HMS Exeter one of the heroes of the Battle of the Rio Plata coming dockside at Plymouth in February 1940. The ship was badly damaged during the engagement in December of 1939.
The ships which have been destroyed by salvage are war graves and this is an international crime. All naval ships mentioned were sunk in February/March 1942 during the Battle of the Java Sea or the following Battle of the Sundra Strait.
Ten allied ships were sunk in these engagements and more than 3,000 Allied sailors perished. Those who were captured by the Japanese were tortured, starved, beaten and some beheaded. These ships formed the naval arm of the combined ABDA Command–American, British, Dutch, Australian–led by Dutch Admiral Karel Doorman of the Royal Netherlands Navy.
Operating with limited intelligence on Japanese fleet movements, without air cover, outnumbered and outgunned, Doorman and the allied ships under his command fought with great bravery and ferocity against the Japanese invaders.
Three of the sunken ships–all sunk at the Battle of the Sundra Straits— are HMS Exeter, one of the trio of ships which had thrashed the Admiral Graf Spee at the Battle of the Rio Plata in December of 1939, USS Houston, an American treaty cruiser which was a favorite ship of President Roosevelt and one he used on several occasions, and HMAS Perth, an Australian light cruiser who went down at the side of the USS Houston in a point blank duel with Japanese warships.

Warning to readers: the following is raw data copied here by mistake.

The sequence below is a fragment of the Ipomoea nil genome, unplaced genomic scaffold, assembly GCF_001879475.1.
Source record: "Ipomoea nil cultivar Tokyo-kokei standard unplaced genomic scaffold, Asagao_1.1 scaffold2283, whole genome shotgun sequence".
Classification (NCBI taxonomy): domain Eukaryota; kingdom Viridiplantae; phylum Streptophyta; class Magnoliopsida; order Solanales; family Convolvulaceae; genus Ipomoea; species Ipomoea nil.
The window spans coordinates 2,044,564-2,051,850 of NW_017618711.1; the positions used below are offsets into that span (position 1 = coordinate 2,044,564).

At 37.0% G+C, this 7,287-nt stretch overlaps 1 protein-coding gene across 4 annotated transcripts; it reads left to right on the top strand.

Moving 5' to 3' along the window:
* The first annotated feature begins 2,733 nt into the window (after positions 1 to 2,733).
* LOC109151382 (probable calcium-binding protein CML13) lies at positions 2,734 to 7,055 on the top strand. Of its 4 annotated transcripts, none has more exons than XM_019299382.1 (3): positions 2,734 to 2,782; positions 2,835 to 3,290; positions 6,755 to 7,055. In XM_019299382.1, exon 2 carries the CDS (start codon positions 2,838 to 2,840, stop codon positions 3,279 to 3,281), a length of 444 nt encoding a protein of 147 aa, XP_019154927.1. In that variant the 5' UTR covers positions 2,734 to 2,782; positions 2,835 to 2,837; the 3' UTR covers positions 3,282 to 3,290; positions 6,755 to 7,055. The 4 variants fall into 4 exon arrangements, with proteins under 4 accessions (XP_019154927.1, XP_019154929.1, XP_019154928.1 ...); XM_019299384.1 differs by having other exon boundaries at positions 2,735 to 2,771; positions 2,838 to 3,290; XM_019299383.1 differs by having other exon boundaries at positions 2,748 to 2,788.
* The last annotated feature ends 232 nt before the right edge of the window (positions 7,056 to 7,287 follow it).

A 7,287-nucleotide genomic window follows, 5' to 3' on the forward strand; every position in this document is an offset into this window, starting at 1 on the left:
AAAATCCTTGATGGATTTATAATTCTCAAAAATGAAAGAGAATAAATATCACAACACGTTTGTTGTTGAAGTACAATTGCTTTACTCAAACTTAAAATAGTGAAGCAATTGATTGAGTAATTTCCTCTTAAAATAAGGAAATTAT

Admiral Karel Doorman, seen here as a Lt. Commander in an official photo taken in 1930, was killed on 28 February 1942, aboard his flagship De Ruyter, which was sunk in the Battle of the Java Sea. He was a brave man and a gallant naval warrior.
These war graves were disturbed and the ships salvaged and sold for scrap with the full knowledge of the different levels of the Indonesian government, either provincial or national. It is outrageous and offensive that the government of Indonesia has allowed this to happen and has done nothing.
Thank you to my special correspondent in New Orleans, Bob Warren, for bringing this to my attention.
From the Guardian of London
Exclusive: 3D mapping report of sea off Indonesia, seen by the Guardian, shows large holes in the seabed where ships used to be